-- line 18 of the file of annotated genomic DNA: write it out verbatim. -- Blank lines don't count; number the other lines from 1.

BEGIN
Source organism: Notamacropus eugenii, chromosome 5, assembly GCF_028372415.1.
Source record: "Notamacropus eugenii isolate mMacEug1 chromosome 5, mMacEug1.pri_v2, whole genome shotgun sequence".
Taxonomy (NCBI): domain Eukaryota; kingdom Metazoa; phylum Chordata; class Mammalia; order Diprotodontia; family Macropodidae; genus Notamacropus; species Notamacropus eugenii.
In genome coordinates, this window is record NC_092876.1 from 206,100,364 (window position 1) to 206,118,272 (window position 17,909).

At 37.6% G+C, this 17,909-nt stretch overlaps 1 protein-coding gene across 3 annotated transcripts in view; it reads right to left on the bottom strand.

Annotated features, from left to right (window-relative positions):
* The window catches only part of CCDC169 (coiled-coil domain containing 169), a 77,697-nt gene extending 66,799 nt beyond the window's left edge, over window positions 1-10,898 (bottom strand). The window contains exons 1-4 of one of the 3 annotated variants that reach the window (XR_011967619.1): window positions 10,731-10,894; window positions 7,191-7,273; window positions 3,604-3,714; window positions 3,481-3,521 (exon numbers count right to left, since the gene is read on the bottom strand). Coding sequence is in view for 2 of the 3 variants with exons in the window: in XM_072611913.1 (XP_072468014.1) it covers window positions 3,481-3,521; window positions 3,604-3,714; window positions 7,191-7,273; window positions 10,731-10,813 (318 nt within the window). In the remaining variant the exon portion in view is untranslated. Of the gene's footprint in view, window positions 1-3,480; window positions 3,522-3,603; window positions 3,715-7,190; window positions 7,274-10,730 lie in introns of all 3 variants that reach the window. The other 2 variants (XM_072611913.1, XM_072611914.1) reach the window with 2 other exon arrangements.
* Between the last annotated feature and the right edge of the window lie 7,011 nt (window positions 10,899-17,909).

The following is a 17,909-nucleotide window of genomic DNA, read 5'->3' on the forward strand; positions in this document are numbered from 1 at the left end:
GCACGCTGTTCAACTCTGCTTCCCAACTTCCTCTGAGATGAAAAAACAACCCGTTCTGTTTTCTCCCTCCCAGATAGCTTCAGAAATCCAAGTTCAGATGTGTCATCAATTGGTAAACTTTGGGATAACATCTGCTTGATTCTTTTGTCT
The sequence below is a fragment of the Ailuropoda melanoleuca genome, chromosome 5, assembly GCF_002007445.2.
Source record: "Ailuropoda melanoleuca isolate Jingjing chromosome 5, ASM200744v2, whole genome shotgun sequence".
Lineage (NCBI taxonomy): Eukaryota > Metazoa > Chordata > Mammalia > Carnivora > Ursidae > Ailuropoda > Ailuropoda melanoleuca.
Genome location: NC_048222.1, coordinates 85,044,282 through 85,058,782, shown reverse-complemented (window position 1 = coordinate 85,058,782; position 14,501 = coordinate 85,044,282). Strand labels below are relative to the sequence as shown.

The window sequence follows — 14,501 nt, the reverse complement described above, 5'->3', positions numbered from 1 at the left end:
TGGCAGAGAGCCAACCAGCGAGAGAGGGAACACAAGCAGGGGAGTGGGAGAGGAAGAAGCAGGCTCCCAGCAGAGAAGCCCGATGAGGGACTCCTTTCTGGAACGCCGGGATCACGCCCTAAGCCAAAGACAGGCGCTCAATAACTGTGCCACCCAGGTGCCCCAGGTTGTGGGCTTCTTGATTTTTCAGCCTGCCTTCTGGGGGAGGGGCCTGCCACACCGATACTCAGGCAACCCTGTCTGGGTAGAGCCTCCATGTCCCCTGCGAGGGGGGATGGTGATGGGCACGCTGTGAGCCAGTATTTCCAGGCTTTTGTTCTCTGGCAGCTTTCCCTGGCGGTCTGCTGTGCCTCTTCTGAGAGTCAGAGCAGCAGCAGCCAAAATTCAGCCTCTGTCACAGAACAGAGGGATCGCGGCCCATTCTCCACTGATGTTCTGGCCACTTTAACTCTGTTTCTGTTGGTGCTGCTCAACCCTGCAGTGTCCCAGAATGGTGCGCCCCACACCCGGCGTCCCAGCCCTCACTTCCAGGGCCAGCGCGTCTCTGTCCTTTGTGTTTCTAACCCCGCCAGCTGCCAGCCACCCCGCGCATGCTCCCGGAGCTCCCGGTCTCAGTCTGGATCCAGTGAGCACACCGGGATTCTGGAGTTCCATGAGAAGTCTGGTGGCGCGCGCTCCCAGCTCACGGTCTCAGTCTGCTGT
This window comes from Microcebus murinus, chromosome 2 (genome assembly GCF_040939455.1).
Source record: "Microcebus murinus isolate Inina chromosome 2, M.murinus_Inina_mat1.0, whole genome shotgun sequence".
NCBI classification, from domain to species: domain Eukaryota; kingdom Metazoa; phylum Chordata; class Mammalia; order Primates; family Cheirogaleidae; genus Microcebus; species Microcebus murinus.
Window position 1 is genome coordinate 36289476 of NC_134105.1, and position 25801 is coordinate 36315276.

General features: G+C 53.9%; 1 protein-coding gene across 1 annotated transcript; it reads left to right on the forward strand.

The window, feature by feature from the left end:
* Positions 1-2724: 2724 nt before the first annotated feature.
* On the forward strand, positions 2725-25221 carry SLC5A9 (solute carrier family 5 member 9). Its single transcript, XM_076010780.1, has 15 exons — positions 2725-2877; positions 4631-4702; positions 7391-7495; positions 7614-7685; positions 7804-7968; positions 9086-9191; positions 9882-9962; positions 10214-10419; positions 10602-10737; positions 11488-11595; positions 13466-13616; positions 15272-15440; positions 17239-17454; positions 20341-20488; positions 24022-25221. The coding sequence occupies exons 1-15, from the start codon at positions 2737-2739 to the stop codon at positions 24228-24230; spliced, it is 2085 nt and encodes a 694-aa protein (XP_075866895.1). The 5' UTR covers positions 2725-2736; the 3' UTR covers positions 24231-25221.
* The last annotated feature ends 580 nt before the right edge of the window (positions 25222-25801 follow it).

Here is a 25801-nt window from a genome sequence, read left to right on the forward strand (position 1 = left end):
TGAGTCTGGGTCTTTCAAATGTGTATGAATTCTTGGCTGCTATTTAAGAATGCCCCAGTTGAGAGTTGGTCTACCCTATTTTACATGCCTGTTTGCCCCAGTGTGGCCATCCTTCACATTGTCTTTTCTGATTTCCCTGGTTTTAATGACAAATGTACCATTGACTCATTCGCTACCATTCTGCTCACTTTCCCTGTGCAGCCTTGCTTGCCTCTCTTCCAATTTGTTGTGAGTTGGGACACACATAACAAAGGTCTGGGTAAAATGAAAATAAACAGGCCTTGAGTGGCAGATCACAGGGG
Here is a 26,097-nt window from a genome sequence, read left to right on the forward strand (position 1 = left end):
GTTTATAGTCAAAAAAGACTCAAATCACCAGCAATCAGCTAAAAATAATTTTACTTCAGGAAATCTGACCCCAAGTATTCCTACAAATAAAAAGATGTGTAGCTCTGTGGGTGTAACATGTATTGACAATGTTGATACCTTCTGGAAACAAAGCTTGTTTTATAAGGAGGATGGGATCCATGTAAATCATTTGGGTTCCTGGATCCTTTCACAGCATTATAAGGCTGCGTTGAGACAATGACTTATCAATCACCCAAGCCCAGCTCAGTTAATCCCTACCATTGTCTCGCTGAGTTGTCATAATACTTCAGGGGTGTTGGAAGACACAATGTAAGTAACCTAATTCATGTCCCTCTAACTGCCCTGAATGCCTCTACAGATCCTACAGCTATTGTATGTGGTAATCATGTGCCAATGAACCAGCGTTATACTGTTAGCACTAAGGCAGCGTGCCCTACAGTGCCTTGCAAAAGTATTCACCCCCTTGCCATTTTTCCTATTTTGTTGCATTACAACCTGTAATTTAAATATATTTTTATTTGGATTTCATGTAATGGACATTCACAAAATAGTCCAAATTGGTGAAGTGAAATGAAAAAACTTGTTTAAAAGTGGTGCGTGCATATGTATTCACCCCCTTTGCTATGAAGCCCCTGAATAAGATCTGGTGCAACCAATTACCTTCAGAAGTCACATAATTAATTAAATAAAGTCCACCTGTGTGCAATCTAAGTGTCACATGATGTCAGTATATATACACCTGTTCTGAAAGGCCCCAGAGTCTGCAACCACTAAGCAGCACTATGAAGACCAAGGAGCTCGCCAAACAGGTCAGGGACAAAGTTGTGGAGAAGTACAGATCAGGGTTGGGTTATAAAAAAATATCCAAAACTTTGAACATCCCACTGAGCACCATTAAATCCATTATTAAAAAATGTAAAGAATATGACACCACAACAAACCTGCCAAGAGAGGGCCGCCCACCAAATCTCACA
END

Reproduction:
Source record: "Microcebus murinus isolate Inina chromosome 2, M.murinus_Inina_mat1.0, whole genome shotgun sequence".